Only CX can save banks from the rise of the fintechs
Every bank is aware of the rapid growth of the Fintechs (Financial Technology companies). These innovative startups have been carving out slices of...
Webhelp undertook a survey recently to explore personalisation in the banking industry. One interesting outcome from our research was that we noticed how customers who experience good customer service from their bank are far more willing to trust that organisation with their personal information.
Perhaps this seems obvious. Customers generally trust and feel more empathy with brands that treat them well, but extending that trust to personal data is more than just feeling comfortable about banking with one particular brand or not. It demonstrates that there is a stronger bond and level of trust between these customers who experience good service and the brand.
This is extremely important in the present day business environment – not only in banking. Every company today is scooping up as much information as they can find on their customers so they can use analytic processes to get more insights into how their customers behave and what they might want.
Brands and customers today are caught in a cycle where the customer expects better, more insightful and personal, service. The brands need to access and analyse information for this to be possible, but the customer must feel comfortable handing over their personal information.
A recent ransomware attack demonstrated how organisations can be crippled by hackers. In the UK many NHS hospitals resorted to pen and paper as the computer systems were locked. Over 200,000 computers in over 150 countries were locked and a ransom was demanded – pay the ransom and the machine will be unlocked.
Last year the technology company Yahoo! announced that the personal information on over half a billion customers was posted online by hackers. Customer accounts and passwords were available for anyone to see online and had been since 2014 – just the company had tried to keep it quiet since then.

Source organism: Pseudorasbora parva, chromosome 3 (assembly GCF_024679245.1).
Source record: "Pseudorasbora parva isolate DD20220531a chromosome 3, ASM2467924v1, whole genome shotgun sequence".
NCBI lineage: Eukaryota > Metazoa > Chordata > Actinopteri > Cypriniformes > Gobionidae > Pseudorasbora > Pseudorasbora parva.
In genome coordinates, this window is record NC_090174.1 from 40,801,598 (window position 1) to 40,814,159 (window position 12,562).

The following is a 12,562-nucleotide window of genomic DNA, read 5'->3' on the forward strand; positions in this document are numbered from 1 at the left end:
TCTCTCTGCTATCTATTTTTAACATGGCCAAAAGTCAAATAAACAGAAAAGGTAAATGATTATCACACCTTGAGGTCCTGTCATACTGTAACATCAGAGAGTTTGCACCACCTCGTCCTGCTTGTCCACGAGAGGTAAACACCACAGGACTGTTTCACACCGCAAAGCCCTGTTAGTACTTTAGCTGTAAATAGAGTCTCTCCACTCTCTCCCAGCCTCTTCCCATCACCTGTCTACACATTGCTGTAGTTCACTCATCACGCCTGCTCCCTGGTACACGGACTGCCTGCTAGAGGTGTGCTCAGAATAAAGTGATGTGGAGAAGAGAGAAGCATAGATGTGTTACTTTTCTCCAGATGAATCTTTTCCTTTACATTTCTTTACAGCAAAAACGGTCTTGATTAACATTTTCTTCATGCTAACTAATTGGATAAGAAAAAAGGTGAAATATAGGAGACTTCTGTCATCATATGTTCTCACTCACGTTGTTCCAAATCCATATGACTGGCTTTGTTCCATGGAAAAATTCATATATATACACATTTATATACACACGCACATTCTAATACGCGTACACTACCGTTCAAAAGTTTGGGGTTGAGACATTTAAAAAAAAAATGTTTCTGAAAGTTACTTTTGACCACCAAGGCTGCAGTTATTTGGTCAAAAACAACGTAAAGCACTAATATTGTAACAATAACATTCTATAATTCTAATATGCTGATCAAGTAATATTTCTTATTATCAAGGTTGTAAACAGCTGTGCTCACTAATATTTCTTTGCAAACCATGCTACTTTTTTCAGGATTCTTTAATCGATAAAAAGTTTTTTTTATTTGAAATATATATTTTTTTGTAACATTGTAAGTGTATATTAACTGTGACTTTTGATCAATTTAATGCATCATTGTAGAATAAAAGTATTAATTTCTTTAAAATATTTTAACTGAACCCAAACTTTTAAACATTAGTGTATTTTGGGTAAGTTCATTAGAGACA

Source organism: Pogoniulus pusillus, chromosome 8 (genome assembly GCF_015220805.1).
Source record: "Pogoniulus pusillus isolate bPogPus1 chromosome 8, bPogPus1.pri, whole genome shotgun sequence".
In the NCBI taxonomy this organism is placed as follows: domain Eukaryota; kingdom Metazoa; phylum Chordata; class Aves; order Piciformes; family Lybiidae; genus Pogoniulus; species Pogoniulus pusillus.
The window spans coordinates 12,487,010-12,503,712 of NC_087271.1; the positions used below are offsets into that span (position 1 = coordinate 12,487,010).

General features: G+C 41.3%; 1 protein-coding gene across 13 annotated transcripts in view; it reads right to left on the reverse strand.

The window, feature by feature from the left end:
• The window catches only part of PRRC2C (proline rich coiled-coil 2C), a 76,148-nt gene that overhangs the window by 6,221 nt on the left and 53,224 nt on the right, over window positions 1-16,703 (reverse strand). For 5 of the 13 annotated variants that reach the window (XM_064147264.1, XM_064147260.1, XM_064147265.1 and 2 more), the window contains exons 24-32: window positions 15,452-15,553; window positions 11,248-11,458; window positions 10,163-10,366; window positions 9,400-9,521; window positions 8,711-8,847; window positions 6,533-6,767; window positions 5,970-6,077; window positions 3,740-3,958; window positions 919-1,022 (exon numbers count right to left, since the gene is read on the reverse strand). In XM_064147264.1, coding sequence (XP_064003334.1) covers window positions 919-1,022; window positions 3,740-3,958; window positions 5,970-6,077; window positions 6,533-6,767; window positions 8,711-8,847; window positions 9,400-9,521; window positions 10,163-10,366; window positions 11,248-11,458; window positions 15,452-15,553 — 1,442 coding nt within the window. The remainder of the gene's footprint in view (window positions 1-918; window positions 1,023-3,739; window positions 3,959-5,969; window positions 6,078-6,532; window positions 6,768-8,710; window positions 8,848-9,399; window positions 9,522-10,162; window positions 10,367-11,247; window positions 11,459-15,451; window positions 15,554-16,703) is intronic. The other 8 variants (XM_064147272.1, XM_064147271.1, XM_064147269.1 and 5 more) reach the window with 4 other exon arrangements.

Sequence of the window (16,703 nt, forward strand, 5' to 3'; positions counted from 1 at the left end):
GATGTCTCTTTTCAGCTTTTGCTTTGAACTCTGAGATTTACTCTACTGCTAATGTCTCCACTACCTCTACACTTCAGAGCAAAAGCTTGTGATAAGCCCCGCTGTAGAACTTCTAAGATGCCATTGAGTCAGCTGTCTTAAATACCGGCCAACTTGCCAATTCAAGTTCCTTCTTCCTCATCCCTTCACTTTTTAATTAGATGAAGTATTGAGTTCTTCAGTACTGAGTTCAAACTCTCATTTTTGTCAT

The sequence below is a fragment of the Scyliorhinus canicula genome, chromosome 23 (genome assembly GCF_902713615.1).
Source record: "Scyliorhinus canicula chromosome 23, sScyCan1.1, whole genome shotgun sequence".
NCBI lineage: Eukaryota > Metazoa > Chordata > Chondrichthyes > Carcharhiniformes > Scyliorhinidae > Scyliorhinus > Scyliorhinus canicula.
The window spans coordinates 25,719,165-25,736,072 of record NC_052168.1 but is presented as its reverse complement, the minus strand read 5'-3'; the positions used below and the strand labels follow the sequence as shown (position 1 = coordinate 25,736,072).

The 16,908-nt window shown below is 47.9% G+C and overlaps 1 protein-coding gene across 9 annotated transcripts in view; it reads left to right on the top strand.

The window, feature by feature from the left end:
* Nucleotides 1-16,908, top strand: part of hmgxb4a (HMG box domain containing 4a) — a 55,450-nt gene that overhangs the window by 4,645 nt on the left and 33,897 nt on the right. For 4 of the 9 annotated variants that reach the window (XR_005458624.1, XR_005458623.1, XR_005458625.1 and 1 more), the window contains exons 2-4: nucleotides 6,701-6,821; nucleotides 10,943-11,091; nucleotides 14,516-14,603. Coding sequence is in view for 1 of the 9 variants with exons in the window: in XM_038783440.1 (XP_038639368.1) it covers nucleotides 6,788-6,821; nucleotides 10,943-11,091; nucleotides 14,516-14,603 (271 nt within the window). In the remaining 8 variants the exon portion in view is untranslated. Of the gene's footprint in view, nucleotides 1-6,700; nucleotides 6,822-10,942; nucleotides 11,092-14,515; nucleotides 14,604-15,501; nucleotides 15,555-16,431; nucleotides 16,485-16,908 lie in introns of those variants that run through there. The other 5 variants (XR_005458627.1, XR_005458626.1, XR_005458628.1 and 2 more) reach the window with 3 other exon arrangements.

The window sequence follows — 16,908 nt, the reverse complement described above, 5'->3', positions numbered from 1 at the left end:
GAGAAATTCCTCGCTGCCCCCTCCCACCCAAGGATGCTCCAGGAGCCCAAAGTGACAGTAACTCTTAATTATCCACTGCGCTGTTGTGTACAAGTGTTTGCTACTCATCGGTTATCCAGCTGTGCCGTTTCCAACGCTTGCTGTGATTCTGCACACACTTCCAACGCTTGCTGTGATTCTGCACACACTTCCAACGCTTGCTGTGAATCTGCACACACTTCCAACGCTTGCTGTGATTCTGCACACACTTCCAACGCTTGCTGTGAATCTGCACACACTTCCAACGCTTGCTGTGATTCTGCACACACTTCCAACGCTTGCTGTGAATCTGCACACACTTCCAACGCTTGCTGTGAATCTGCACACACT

With all these attacks on our personal information going on and affecting even the largest of organisations, is it any surprise that customers are sometimes wary of handing over their data? When the British Chartered Institute of Marketing recently surveyed 2,500 people they found that nine out of ten British people have no idea what companies do with their data.
In fact, 57% of those surveyed said that they do not trust organisations to use their data responsibly and 70% fail to see the benefit of sharing their data with organisations.
With so many people not trusting organisations to look after their data there is certainly a need for customers to be more educated on the benefits. As any shopper using the Amazon retail site knows, there are tremendous benefits when a brand knows what you like. Deals and offers can be personalised to reflect what you might want to buy and recommended products are likely to be items you are interested in.
The benefits of sharing data are clear, but the trust in brands is still low. Our own research at Webhelp has demonstrated that a great customer experience can create a more trusting environment. Companies that want to explore how to personalise their customer relationship need to consider this seriously – customers will not offer their data if they don’t trust you. I’d love to hear what you think of our infographic and what other topics you would like to hear about this year? Leave a comment below and let me know, or get in touch on LinkedIn.